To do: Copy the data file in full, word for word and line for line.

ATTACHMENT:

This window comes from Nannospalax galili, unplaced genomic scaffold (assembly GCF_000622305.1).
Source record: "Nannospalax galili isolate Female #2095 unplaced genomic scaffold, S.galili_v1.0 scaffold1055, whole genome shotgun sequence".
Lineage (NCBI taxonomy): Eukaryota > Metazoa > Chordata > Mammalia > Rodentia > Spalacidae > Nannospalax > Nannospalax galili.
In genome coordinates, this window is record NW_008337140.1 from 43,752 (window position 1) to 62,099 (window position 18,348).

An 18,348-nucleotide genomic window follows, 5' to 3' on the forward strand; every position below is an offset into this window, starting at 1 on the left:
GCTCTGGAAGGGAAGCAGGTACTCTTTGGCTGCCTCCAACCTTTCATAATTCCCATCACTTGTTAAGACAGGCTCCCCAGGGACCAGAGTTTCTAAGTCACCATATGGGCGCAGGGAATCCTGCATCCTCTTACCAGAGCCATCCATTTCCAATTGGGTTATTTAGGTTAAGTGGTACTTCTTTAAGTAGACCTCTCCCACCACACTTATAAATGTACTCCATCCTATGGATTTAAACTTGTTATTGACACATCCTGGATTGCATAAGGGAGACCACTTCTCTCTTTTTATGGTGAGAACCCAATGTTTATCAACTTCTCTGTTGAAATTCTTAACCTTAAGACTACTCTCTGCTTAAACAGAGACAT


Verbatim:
This window comes from Nannospalax galili, unplaced genomic scaffold (assembly GCF_000622305.1).
Source record: "Nannospalax galili isolate Female #2095 unplaced genomic scaffold, S.galili_v1.0 scaffold1055, whole genome shotgun sequence".
Lineage (NCBI taxonomy): Eukaryota > Metazoa > Chordata > Mammalia > Rodentia > Spalacidae > Nannospalax > Nannospalax galili.
In genome coordinates, this window is record NW_008337140.1 from 43,752 (window position 1) to 62,099 (window position 18,348).

An 18,348-nucleotide genomic window follows, 5' to 3' on the forward strand; every position below is an offset into this window, starting at 1 on the left:
GCTCTGGAAGGGAAGCAGGTACTCTTTGGCTGCCTCCAACCTTTCATAATTCCCATCACTTGTTAAGACAGGCTCCCCAGGGACCAGAGTTTCTAAGTCACCATATGGGCGCAGGGAATCCTGCATCCTCTTACCAGAGCCATCCATTTCCAATTGGGTTATTTAGGTTAAGTGGTACTTCTTTAAGTAGACCTCTCCCACCACACTTATAAATGTACTCCATCCTATGGATTTAAACTTGTTATTGACACATCCTGGATTGCATAAGGGAGACCACTTCTCTCTTTTTATGGTGAGAACCCAATGTTTATCAACTTCTCTGTTGAAATTCTTAACCTTAAGACTACTCTCTGCTTAAACAGAGACAT